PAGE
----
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Sample Poems

My poetry explores a range of topics including queer sexuality, the lasting impacts of global pandemics and parallels between the aging human body and global climate crisis .

(photo credits for this page - K. Max Mellenthin)

FONT, from The Unbuttoned Eye

I like your blonde curls in bar light. The silver

foil peels from a beer. There’s a little ocean


in your green eyes, a lot of sad. You talk about the drive

down from Skowhegan, pulling over twice so he


could heave. A long day of waiting at Maine Medical,

beloved backbones a constant reminder the body once


had weight. I take you to my room, the Motel 6 in Portland.

You whisper how he’s lost the strength to walk, so for weeks


you’ve carried him like a child learning a waltz. You tell me how,

lifted from the bed, he places lesioned soles on top of your feet,


how you walk backward toward the bathroom, how in all

those weeks you haven’t cried. You roll white socks,


slip them into Reeboks. After apologetic sex, I tell you,

Get up. Towering, I tell you, Put your feet on mine. Arms


wrapping shoulders, cheek against chest, I walk us

to the motel window, listen to your jag of breath,


whimper of weeping for a man I’ll never meet. I memorize

the font of a red 6, the cigarette smell of your hair.

- first published, Tar River Poetry

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A BREAK IN SHADE, from The Heavy of Human Clouds

I’ve named the boulder

shaped like the corpse of a horse

Quartz, dappled with lichen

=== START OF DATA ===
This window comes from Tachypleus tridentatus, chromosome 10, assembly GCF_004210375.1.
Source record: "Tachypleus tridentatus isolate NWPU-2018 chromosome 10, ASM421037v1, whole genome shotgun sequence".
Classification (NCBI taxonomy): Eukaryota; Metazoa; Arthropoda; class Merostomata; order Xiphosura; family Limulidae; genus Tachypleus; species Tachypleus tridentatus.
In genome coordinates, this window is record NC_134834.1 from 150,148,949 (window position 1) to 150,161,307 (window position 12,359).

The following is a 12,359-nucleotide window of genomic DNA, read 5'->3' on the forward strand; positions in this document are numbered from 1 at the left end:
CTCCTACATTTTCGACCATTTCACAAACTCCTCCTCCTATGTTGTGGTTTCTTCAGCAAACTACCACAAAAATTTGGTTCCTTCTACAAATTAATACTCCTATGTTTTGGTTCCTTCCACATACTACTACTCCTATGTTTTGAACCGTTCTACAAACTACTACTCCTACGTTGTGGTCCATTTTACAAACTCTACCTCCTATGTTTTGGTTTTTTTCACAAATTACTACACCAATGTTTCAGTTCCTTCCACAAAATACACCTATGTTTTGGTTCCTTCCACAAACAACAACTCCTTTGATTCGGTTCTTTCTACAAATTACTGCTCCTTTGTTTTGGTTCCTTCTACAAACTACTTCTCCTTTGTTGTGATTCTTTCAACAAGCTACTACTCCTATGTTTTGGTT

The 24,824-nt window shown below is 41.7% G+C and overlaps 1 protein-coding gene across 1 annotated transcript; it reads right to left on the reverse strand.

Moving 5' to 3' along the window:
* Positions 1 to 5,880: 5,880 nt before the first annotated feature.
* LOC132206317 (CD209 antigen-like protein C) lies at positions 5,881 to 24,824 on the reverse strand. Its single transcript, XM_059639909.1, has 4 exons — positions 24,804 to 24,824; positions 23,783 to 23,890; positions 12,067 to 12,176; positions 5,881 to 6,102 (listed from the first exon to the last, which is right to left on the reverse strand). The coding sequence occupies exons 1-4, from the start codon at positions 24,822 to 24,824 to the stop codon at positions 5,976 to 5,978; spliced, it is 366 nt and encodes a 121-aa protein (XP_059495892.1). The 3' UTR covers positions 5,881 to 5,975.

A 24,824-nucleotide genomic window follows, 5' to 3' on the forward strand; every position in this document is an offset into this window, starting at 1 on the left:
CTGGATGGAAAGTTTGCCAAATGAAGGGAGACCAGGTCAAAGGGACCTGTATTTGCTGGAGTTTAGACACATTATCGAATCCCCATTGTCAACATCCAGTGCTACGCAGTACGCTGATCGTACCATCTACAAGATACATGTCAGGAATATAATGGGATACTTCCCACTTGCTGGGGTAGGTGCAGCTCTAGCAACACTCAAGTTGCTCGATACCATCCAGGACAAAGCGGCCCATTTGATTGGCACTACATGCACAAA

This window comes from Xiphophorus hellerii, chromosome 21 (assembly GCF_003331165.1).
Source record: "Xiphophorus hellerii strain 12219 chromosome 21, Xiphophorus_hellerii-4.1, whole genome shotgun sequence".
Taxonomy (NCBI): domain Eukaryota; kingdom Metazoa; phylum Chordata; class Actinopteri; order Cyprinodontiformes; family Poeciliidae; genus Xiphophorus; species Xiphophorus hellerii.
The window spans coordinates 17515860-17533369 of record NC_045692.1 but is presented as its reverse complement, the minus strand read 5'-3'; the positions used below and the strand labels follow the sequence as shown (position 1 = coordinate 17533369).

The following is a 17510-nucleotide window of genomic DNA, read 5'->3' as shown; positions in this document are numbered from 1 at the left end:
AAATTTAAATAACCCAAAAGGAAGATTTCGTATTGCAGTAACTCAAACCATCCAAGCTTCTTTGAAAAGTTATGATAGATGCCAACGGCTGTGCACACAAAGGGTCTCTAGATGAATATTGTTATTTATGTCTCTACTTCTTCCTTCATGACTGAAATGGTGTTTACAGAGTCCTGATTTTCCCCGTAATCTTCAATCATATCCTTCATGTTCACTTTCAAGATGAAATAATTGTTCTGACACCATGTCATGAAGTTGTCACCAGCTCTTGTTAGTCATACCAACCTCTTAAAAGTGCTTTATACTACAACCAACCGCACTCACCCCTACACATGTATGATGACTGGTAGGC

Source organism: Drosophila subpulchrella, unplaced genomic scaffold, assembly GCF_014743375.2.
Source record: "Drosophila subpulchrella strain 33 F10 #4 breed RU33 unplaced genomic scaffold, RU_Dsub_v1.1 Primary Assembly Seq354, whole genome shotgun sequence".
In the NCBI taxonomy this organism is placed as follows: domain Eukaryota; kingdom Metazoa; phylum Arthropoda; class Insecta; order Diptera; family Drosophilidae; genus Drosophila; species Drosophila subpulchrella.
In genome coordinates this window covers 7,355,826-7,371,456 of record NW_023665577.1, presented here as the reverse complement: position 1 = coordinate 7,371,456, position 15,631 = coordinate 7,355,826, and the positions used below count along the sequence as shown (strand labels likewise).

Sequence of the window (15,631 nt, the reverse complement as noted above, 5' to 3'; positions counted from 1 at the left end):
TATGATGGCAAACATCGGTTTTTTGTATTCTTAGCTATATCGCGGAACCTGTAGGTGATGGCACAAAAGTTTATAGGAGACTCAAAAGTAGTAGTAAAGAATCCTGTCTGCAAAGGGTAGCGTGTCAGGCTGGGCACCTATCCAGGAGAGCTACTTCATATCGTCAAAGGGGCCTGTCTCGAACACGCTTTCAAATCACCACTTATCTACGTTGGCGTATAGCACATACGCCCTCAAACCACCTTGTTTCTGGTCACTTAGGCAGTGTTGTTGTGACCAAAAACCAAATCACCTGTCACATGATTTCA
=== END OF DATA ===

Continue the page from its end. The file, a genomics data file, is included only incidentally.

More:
and moss. In the shadow

garden, I water


the bloated belly, drooping

Coleus, tender Bishop’s

Hat, snowy-edged

Hosta I split with a spade.

The hose coupling


clacks over stone, a tap

like the case of a childhood

clarinet dragged along

the wall of an institution

called school –

                          I’m head-

locked                      sniffing


           hairy hydrangea


sweet armpit                of the bully –


                      slack leaves

                                                     leading me

            to watering –


the horsy bulge                                   in a bad boy’s jeans


and the shade –


percussive                    retreating                     wood



- first published, Passages North

HOW TO EAT LOBSTER, The Chestnut Review

Softer than college friends, my lobsterman

is solid as a callus, a desired scratch, sky-eyed

with an upright I don’t trust, sexy as sunlight

on a harbor seal. Tight bearded, blonde,


he takes me to a pound. At our table on Cape

Porpoise, steamers, bibs we don’t wear, hot sea water.

I confess, I’ve never ordered live ones.

Mom bought me rolls. There’s sweet meat


in the legs, he says. Start there, break them off,

bite down, inch it in your mouth. Now,

snap off the tail. We peel back green tomalley.

Dipped, his bearded lip meat, chewy.


He calls it eating watermelon. The sailor savors

my slice of pink – beach blankets, belly down,

the open bills of gulls. Flying with those high

grey birds, I wonder – If I give him tongue,


will I taste his heart? I flip it up, find slick force

in the boyish body of an older lover. 

Bent in a shared breath, we smell the salt

of crashing. Now, split the claw, use the cracker,


open knuckles, shove fingers in the shell.

We rinse, drop sea flesh in cloudy water.

The nut pick slips and bloodies my thumb.

He reaches across the table, takes my hand


and drinks. Blood and butter, the taste of touch

with a tongue. Love, a shattered urchin smashed

on stone. That pile of shell. The hammer of his hips,

skinned outside a cabin overhanging cliffs.

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